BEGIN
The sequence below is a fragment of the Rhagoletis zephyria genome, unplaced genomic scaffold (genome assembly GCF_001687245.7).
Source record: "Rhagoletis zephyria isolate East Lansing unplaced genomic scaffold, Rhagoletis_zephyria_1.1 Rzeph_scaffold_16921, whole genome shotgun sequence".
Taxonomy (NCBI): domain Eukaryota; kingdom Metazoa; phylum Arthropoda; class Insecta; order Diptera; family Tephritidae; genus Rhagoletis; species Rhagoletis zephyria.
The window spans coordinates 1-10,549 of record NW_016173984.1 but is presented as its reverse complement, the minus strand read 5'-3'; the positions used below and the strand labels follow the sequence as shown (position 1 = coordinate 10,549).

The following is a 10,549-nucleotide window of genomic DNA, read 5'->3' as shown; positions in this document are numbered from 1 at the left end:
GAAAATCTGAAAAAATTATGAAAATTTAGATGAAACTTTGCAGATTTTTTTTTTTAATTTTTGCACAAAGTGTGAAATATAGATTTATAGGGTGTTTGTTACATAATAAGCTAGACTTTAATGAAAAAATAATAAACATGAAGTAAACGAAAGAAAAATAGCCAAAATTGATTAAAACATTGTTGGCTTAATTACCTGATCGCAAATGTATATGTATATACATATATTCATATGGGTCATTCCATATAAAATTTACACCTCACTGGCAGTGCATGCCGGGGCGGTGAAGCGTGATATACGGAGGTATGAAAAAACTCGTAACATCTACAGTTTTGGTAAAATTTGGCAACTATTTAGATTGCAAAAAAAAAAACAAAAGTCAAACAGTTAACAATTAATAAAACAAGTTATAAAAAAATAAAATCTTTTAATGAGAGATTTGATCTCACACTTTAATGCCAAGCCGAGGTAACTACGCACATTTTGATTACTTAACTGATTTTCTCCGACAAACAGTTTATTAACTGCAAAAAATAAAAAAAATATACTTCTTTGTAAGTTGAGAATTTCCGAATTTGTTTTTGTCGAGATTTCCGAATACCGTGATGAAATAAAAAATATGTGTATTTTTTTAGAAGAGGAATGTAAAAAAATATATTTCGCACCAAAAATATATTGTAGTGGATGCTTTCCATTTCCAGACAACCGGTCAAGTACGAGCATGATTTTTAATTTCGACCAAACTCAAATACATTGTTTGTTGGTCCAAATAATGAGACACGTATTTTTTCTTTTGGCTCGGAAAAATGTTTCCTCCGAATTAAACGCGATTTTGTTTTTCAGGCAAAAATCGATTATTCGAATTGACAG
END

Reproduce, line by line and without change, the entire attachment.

The sequence below is a fragment of the Rhagoletis zephyria genome, unplaced genomic scaffold (genome assembly GCF_001687245.7).
Source record: "Rhagoletis zephyria isolate East Lansing unplaced genomic scaffold, Rhagoletis_zephyria_1.1 Rzeph_scaffold_16921, whole genome shotgun sequence".
Taxonomy (NCBI): domain Eukaryota; kingdom Metazoa; phylum Arthropoda; class Insecta; order Diptera; family Tephritidae; genus Rhagoletis; species Rhagoletis zephyria.
The window spans coordinates 1-10,549 of record NW_016173984.1 but is presented as its reverse complement, the minus strand read 5'-3'; the positions used below and the strand labels follow the sequence as shown (position 1 = coordinate 10,549).

The following is a 10,549-nucleotide window of genomic DNA, read 5'->3' as shown; positions in this document are numbered from 1 at the left end:
GAAAATCTGAAAAAATTATGAAAATTTAGATGAAACTTTGCAGATTTTTTTTTTTAATTTTTGCACAAAGTGTGAAATATAGATTTATAGGGTGTTTGTTACATAATAAGCTAGACTTTAATGAAAAAATAATAAACATGAAGTAAACGAAAGAAAAATAGCCAAAATTGATTAAAACATTGTTGGCTTAATTACCTGATCGCAAATGTATATGTATATACATATATTCATATGGGTCATTCCATATAAAATTTACACCTCACTGGCAGTGCATGCCGGGGCGGTGAAGCGTGATATACGGAGGTATGAAAAAACTCGTAACATCTACAGTTTTGGTAAAATTTGGCAACTATTTAGATTGCAAAAAAAAAAACAAAAGTCAAACAGTTAACAATTAATAAAACAAGTTATAAAAAAATAAAATCTTTTAATGAGAGATTTGATCTCACACTTTAATGCCAAGCCGAGGTAACTACGCACATTTTGATTACTTAACTGATTTTCTCCGACAAACAGTTTATTAACTGCAAAAAATAAAAAAAATATACTTCTTTGTAAGTTGAGAATTTCCGAATTTGTTTTTGTCGAGATTTCCGAATACCGTGATGAAATAAAAAATATGTGTATTTTTTTAGAAGAGGAATGTAAAAAAATATATTTCGCACCAAAAATATATTGTAGTGGATGCTTTCCATTTCCAGACAACCGGTCAAGTACGAGCATGATTTTTAATTTCGACCAAACTCAAATACATTGTTTGTTGGTCCAAATAATGAGACACGTATTTTTTCTTTTGGCTCGGAAAAATGTTTCCTCCGAATTAAACGCGATTTTGTTTTTCAGGCAAAAATCGATTATTCGAATTGACAG